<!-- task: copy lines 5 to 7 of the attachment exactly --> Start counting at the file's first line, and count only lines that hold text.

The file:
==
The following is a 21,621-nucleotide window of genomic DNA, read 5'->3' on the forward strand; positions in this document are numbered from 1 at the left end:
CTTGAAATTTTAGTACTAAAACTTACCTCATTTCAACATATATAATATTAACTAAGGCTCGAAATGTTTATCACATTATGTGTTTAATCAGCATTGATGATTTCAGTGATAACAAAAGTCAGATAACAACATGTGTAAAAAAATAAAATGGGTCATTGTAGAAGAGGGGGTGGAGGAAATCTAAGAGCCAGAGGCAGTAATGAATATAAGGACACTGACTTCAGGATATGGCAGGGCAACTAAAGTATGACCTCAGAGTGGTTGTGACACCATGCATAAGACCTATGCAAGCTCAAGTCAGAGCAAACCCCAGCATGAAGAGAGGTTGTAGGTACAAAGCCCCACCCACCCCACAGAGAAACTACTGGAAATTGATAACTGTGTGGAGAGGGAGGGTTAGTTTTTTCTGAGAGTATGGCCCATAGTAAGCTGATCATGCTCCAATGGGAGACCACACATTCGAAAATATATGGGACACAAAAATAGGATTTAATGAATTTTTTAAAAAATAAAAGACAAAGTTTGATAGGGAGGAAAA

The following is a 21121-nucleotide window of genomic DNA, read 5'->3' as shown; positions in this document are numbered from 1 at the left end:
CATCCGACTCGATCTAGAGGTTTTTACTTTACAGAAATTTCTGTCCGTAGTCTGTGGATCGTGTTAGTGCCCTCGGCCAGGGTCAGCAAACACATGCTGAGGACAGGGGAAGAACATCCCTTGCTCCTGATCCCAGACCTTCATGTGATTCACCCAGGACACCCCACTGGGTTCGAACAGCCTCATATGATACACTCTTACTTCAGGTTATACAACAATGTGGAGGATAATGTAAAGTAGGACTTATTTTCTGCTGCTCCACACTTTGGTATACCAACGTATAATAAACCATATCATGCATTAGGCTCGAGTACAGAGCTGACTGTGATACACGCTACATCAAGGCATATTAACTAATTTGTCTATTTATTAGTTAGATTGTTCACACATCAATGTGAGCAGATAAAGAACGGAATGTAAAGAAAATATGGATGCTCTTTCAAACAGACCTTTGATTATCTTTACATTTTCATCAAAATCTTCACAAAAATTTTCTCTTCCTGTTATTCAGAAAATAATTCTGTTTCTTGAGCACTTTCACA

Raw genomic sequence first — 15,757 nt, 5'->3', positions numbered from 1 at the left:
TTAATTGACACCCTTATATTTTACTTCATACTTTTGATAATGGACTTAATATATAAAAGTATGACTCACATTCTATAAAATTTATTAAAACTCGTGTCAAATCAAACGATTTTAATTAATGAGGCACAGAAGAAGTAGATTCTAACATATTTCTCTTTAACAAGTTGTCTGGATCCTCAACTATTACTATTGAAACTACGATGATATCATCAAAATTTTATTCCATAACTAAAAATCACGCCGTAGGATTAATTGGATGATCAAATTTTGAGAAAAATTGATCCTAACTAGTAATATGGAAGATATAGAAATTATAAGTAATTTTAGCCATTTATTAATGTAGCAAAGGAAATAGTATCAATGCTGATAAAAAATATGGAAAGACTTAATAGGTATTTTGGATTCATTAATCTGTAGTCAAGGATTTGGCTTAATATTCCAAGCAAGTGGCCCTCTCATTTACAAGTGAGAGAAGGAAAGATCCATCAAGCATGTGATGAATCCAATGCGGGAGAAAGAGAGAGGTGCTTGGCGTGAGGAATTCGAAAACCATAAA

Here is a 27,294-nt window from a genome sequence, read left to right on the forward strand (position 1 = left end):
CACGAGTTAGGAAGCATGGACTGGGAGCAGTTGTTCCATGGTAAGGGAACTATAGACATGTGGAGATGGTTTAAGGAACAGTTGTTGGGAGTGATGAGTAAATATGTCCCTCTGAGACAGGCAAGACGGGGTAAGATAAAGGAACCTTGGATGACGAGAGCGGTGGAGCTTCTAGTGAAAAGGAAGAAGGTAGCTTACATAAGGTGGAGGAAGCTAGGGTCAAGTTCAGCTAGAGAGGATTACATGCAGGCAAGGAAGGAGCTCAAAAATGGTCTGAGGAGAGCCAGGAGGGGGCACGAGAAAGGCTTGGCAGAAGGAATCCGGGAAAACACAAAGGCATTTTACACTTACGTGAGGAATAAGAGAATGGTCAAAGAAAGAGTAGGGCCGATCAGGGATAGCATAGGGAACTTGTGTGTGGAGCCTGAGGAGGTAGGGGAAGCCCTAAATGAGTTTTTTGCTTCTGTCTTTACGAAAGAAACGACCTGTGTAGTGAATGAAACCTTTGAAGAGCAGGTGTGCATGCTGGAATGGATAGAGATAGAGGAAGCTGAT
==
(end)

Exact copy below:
Raw genomic sequence first — 15,757 nt, 5'->3', positions numbered from 1 at the left:
TTAATTGACACCCTTATATTTTACTTCATACTTTTGATAATGGACTTAATATATAAAAGTATGACTCACATTCTATAAAATTTATTAAAACTCGTGTCAAATCAAACGATTTTAATTAATGAGGCACAGAAGAAGTAGATTCTAACATATTTCTCTTTAACAAGTTGTCTGGATCCTCAACTATTACTATTGAAACTACGATGATATCATCAAAATTTTATTCCATAACTAAAAATCACGCCGTAGGATTAATTGGATGATCAAATTTTGAGAAAAATTGATCCTAACTAGTAATATGGAAGATATAGAAATTATAAGTAATTTTAGCCATTTATTAATGTAGCAAAGGAAATAGTATCAATGCTGATAAAAAATATGGAAAGACTTAATAGGTATTTTGGATTCATTAATCTGTAGTCAAGGATTTGGCTTAATATTCCAAGCAAGTGGCCCTCTCATTTACAAGTGAGAGAAGGAAAGATCCATCAAGCATGTGATGAATCCAATGCGGGAGAAAGAGAGAGGTGCTTGGCGTGAGGAATTCGAAAACCATAAA

Here is a 27,294-nt window from a genome sequence, read left to right on the forward strand (position 1 = left end):